Look over the list above and think about which of those things could Google have easily done on their own? Placeshifting, acquiring talent (SageTV employees), even the nice handle on EPG data that SageTV has is something Google could do simply and quickly on their own without tossing money at SageTV.
Jeff Kardatzke, the CTO and co-founder of SageTV had this to say two years ago when I interviewed him for GeekTonic.com:
"So by simplifying that part of the process we can sell what essentially are appliances for home entertainment, this would enable us to expand the market from something that is currently relegated to those willing to take on the setup of a full-blown Home Theater PC to someone who needs more of a powerful plug-in-and-go system. We want to help make HTPC and whole home entertainment setup as easy as a DVD Player."
Except for the impressive SageTV extender/mediaplayers, Jeff was never able to make this “HTPC as easy as a DVD Player” happen while at SageTV. But his vision does make a lot of sense when you talk about a souped-up GoogleTV. I see the TV/DVR Recording engine, transcoding on-the-fly capability along with the client/server architecture that SageTV is built on as the strongest assets that Google could use in a GoogleTV platform. Yes, as Rakesh from Snasptream argued, Google IS all about storing your stuff in the “cloud”, but they are also pretty good at taking a step back after failure (GoogleTV, Wave, etc) and revising what they do for the next version and I see them adding actual TV Tuning to the mix. When you do a search on your GoogleTV device you’ll be searching for content on the web and on your home hard drive seamlessly. Google will simplify things (read: it won’t be nearly as customizable as SageTV is/was) and it will be end-user friendly.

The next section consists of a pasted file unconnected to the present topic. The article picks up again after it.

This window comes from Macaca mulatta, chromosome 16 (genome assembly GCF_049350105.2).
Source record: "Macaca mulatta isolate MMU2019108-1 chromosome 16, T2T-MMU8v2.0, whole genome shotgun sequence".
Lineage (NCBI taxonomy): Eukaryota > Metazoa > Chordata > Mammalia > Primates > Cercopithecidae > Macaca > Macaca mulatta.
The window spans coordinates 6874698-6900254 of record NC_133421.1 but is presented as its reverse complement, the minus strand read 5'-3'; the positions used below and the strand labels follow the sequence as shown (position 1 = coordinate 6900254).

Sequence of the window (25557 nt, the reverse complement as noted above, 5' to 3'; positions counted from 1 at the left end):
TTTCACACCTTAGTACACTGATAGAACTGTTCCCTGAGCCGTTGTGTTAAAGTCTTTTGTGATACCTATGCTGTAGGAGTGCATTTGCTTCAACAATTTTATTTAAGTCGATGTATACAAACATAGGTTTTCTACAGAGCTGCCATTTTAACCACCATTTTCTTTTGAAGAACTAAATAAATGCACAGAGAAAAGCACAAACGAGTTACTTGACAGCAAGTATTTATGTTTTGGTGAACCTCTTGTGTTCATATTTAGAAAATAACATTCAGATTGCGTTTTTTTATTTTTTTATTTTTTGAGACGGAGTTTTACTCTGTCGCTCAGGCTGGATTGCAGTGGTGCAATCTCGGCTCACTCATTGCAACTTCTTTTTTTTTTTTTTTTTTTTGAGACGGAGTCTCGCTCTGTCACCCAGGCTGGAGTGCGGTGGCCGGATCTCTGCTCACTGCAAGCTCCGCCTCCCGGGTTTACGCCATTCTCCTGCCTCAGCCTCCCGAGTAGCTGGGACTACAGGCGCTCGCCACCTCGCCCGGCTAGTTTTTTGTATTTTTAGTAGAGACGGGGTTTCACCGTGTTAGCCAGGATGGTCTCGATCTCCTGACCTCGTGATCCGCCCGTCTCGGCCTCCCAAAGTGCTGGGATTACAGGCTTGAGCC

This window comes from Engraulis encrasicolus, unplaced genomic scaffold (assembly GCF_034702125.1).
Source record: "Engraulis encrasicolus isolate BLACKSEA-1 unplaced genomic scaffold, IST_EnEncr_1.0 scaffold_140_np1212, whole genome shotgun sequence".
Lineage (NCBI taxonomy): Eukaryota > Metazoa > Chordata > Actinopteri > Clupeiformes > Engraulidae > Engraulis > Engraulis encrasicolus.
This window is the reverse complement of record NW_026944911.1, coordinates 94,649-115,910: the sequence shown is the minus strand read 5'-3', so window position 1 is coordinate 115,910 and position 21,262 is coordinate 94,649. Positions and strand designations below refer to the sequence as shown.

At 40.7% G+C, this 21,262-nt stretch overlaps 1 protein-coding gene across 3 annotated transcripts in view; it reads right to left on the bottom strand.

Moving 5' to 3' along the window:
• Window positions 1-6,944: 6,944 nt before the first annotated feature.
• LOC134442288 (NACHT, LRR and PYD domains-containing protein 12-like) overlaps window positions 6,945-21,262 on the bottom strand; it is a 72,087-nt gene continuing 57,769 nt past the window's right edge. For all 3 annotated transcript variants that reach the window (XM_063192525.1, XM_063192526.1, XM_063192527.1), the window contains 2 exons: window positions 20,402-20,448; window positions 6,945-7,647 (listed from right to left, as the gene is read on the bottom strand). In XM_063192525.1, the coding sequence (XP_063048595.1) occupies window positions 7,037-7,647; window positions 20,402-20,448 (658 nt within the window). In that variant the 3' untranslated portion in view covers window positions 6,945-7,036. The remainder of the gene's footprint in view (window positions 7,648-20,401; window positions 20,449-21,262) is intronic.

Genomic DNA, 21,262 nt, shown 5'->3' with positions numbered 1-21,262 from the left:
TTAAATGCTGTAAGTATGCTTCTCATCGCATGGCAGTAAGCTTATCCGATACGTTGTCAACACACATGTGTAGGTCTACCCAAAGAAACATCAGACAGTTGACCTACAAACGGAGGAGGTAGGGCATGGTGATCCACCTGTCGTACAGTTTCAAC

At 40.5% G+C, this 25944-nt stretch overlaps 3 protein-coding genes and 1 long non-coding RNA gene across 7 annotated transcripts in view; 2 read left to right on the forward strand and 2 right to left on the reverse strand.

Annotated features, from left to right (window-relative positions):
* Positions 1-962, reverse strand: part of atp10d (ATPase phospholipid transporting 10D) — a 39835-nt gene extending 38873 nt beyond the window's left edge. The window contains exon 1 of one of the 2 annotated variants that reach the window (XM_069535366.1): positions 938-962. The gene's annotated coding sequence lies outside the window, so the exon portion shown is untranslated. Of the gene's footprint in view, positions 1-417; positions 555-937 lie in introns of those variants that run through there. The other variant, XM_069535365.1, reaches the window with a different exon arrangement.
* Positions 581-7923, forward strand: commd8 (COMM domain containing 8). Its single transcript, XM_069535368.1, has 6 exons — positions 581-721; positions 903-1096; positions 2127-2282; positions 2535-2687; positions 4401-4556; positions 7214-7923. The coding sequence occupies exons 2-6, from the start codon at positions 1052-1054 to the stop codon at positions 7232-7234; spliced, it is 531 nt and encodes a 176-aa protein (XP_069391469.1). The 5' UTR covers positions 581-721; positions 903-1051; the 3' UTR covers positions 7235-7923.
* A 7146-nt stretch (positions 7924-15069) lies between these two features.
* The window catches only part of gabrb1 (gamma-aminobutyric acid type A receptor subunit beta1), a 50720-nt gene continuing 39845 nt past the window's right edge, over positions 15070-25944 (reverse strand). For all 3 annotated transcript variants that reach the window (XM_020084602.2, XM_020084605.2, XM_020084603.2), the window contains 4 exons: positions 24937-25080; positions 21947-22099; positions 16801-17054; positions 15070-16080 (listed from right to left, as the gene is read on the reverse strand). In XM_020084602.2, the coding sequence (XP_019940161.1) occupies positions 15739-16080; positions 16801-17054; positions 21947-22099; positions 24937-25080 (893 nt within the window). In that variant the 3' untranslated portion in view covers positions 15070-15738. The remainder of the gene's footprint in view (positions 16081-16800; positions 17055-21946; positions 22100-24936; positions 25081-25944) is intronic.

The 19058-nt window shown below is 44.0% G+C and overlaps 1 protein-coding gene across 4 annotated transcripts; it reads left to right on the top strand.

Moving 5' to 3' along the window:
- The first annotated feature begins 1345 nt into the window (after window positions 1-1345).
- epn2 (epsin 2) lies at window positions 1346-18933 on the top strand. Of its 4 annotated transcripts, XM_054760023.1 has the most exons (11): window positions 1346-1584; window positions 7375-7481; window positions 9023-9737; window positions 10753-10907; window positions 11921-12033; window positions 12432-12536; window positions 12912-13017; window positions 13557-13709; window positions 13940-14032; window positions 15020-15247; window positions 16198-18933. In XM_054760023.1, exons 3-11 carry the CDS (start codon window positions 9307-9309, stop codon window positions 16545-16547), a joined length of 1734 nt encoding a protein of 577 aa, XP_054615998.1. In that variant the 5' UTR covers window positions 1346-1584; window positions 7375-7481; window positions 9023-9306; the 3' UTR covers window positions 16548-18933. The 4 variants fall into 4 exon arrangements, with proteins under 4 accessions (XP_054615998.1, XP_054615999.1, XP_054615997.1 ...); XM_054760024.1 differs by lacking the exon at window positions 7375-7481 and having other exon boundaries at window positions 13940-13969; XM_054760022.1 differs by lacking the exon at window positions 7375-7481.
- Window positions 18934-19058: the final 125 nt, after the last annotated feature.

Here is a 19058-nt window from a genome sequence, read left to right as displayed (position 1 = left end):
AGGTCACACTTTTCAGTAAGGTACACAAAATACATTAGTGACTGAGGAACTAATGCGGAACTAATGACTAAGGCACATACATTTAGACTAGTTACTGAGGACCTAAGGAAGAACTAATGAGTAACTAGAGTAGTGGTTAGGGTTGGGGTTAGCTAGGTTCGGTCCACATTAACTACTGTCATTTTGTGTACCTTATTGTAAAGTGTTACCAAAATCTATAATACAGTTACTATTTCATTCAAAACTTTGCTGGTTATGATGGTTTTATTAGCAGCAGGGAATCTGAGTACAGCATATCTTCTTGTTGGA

The Google vision will be: Search all media from the cloud and your home, watch that media on any Google device, share that viewing experience with your friends via Google+ and Google wins by learning more about their customers so they can offer similar media, relevant advertisements and products we might like.
Google is in this game to win and the competition will be Apple and possibly Microsoft. Don’t listen to Steve Jobs saying AppleTV is a hobby – long-term all of these companies are serious about home media tech. Yes, it’s possible this was a purchase that will cause the SageTV technology to whither away and die forever. But my bet is on something much improved for GoogleTV. It’s my opinion that this purchase can only be good news for GoogleTV fans. Unfortunately it’s bad news for those of us who have relied on SageTV & become used to frequent updates and new features is this: While those of us that already own a SageTV HTPC setup, SageTV as a brand is gone forever. Best of luck to the new Google team members.